I like Billy Joel, I know he’s not the coolest of artists, but I like a fair few of his songs, and this one in particular is a personal favourite.
Its a song that Joel hasn’t always been that positive about and its featured on a couple of “worst songs ever” lists, and lyrically its very simple, essentially a list of prominent figures and major events charting the first 40 years of Joel’s life from 1949 to ’89.
But I do think its quite a well made song, it has this urgent, frantic beat and Joel manages to craft the list into something that actually works as a song, and has a relentless rhythm that worms itself into your head and lodges there like a Ceti Eel. I thought about the song because I did a quiz on Sporcle where you had to list the song’s subjects. This meant I had the tune in my head and listened to it a couple of times, trying to work out what some of the names were.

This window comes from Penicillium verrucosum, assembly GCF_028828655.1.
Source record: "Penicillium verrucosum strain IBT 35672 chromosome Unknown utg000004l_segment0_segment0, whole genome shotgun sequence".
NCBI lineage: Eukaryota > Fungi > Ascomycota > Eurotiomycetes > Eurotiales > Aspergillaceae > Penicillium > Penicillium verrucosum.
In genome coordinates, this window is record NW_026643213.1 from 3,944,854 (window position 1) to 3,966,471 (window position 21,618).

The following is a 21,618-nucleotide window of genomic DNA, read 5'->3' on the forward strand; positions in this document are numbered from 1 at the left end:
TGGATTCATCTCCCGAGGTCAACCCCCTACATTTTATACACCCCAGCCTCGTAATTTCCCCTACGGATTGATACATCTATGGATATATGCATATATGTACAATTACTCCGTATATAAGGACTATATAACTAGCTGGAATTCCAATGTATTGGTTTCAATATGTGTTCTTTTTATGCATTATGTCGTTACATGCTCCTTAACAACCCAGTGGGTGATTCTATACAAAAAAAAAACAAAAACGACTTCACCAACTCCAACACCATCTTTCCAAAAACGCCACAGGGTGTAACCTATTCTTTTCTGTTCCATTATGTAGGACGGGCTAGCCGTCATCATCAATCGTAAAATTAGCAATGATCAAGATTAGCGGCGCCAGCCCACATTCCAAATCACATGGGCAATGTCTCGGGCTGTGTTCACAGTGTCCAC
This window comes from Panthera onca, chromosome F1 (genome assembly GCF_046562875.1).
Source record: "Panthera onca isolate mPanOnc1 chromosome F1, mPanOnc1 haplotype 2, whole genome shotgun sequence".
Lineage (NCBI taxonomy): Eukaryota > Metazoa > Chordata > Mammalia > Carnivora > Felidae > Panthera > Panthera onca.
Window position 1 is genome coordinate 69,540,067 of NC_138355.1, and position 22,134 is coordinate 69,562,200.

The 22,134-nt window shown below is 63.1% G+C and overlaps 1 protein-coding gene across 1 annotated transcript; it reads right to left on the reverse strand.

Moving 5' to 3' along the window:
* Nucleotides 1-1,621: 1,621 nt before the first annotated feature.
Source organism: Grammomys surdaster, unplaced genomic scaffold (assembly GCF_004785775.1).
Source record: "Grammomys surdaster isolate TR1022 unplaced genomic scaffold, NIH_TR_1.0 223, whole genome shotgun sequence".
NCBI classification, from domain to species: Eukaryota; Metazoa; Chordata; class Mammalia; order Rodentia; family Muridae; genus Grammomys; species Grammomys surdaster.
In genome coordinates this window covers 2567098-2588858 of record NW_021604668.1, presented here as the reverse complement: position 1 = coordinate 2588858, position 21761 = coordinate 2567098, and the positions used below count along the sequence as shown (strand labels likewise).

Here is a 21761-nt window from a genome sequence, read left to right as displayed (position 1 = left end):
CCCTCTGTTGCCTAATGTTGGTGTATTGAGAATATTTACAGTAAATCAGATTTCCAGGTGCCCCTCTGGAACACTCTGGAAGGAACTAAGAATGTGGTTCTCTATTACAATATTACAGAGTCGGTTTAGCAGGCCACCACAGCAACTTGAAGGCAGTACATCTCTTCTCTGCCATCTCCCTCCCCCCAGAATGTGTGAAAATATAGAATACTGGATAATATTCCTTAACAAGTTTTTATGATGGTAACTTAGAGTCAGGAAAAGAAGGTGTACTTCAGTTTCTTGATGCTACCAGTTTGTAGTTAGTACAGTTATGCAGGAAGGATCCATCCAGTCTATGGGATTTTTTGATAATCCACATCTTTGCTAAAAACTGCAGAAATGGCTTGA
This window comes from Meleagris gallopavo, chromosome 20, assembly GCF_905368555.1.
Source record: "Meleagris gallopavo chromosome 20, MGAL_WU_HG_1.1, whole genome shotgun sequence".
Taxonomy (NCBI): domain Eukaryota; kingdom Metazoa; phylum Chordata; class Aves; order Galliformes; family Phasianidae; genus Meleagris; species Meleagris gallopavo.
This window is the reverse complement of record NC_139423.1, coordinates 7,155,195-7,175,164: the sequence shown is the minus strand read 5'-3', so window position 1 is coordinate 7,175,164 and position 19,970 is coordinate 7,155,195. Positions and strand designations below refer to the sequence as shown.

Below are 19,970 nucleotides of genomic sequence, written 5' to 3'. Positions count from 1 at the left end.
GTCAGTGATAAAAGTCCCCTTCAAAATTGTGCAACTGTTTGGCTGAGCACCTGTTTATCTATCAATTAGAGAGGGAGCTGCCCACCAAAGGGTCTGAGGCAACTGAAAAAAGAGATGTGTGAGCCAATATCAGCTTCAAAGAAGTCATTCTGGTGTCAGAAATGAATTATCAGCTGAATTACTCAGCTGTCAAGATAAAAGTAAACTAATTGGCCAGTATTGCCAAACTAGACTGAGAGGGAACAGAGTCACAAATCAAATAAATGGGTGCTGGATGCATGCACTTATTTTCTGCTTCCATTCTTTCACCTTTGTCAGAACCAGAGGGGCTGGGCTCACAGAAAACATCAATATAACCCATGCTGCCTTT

Cue 48 hours of having it looping in my head, only without being able to memorize it all, meaning my version went:
Harry Truman, Doris Day, something something, Johnnie Ray, South Pacific, blah blah blah, Joe DiMaggio
So be warned, if you watch the video below you may be stuck with it in your head for a while.
I really like the thought that’s gone into it and Joel’s intense, almost manic, delivery. Its also one of only a handful of songs I’d describe as educational because I’ve actually looked up a few of the names and references I didn’t get.
The story is that Joel wrote the song in defence of his generation, the Baby Boomers, outlining all they’ve had to live through and the “we didn’t start the fire, it was always burning” explaining that his generation can’t be blamed for the current problems as the social unrest and upheaval has been a constant throughout history and every generation inherits from the previous and causes problems for the next.
Of course, being such a distinctive song its been mined heavily for parodies, my favourite being Russell Howard’s song about what the Daily Mail reckons causes cancer.
Any thoughts? You know what to do. BETEO.